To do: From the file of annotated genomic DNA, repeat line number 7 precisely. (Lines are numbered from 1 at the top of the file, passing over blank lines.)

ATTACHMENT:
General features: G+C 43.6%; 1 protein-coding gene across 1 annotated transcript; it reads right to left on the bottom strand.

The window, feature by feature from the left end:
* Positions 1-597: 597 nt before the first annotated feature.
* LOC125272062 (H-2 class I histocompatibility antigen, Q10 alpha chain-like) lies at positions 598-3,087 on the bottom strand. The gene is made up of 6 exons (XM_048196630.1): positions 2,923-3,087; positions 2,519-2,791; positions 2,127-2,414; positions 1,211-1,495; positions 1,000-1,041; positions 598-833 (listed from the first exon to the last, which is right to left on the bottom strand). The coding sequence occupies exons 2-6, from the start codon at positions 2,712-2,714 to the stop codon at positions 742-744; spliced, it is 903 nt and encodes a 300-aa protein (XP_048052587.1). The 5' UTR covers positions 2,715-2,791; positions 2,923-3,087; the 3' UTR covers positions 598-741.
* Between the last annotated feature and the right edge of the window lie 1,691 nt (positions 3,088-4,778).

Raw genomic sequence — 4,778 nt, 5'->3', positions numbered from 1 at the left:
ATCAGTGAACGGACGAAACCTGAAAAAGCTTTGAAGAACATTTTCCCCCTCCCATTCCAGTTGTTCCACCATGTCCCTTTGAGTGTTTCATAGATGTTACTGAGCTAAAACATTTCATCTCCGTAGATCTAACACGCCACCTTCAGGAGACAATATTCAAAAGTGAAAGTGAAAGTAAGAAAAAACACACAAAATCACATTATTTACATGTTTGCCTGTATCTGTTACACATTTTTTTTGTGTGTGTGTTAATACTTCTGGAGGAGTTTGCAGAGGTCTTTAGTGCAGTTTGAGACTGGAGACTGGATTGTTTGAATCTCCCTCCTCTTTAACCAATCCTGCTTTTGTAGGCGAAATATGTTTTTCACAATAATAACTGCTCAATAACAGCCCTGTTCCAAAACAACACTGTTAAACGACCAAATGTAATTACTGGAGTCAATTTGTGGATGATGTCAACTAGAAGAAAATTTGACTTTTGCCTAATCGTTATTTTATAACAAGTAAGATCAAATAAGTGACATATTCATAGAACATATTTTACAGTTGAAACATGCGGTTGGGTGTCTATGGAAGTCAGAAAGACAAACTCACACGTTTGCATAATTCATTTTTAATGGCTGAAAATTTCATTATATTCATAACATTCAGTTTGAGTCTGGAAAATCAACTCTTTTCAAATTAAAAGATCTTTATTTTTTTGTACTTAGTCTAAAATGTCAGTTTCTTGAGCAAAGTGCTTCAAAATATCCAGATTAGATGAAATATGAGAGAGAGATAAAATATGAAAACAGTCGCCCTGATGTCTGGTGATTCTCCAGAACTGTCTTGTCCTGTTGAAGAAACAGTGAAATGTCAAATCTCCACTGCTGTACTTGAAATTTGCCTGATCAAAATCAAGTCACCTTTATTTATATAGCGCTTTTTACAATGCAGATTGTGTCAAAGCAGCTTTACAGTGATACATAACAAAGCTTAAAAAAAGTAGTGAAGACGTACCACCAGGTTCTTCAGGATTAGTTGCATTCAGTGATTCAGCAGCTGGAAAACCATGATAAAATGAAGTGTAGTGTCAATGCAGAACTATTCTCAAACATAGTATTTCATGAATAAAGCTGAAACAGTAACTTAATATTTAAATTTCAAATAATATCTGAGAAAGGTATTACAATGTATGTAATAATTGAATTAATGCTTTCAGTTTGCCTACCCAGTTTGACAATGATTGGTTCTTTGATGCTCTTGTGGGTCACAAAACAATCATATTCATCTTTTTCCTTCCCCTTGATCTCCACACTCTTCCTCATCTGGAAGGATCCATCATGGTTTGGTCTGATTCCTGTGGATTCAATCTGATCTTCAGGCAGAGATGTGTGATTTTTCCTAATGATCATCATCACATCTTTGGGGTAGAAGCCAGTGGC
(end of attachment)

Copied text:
ATCAGTGAACGGACGAAACCTGAAAAAGCTTTGAAGAACATTTTCCCCCTCCCATTCCAGTTGTTCCACCATGTCCCTTTGAGTGTTTCATAGATGTTACTGAGCTAAAACATTTCATCTCCGTAGATCTAACACGCCACCTTCAGGAGACAATATTCAAAAGTGAAAGTGAAAGTAAGAAAAAACACACAAAATCACATTATTTACATGTTTGCCTGTATCTGTTACACATTTTTTTTGTGTGTGTGTTAATACTTCTGGAGGAGTTTGCAGAGGTCTTTAGTGCAGTTTGAGACTGGAGACTGGATTGTTTGAATCTCCCTCCTCTTTAACCAATCCTGCTTTTGTAGGCGAAATATGTTTTTCACAATAATAACTGCTCAATAACAGCCCTGTTCCAAAACAACACTGTTAAACGACCAAATGTAATTACTGGAGTCAATTTGTGGATGATGTCAACTAGAAGAAAATTTGACTTTTGCCTAATCGTTATTTTATAACAAGTAAGATCAAATAAGTGACATATTCATAGAACATATTTTACAGTTGAAACATGCGGTTGGGTGTCTATGGAAGTCAGAAAGACAAACTCACACGTTTGCATAATTCATTTTTAATGGCTGAAAATTTCATTATATTCATAACATTCAGTTTGAGTCTGGAAAATCAACTCTTTTCAAATTAAAAGATCTTTATTTTTTTGTACTTAGTCTAAAATGTCAGTTTCTTGAGCAAAGTGCTTCAAAATATCCAGATTAGATGAAATATGAGAGAGAGATAAAATATGAAAACAGTCGCCCTGATGTCTGGTGATTCTCCAGAACTGTCTTGTCCTGTTGAAGAAACAGTGAAATGTCAAATCTCCACTGCTGTACTTGAAATTTGCCTGATCAAAATCAAGTCACCTTTATTTATATAGCGCTTTTTACAATGCAGATTGTGTCAAAGCAGCTTTACAGTGATACATAACAAAGCTTAAAAAAAGTAGTGAAGACGTACCACCAGGTTCTTCAGGATTAGTTGCATTCAGTGATTCAGCAGCTGGAAAACCATGATAAAATGAAGTGTAGTGTCAATGCAGAACTATTCTCAAACATAGTATTTCATGAATAAAGCTGAAACAGTAACTTAATATTTAAATTTCAAATAATATCTGAGAAAGGTATTACAATGTATGTAATAATTGAATTAATGCTTTCAGTTTGCCTACCCAGTTTGACAATGATTGGTTCTTTGATGCTCTTGTGGGTCACAAAACAATCATATTCATCTTTTTCCTTCCCCTTGATCTCCACACTCTTCCTCATCTGGAAGGATCCATCATGGTTTGGTCTGATTCCTGTGGATTCAATCTGATCTTCAGGCAGAGATGTGTGATTTTTCCTAATGATCATCATCACATCTTTGGGGTAGAAGCCAGTGGC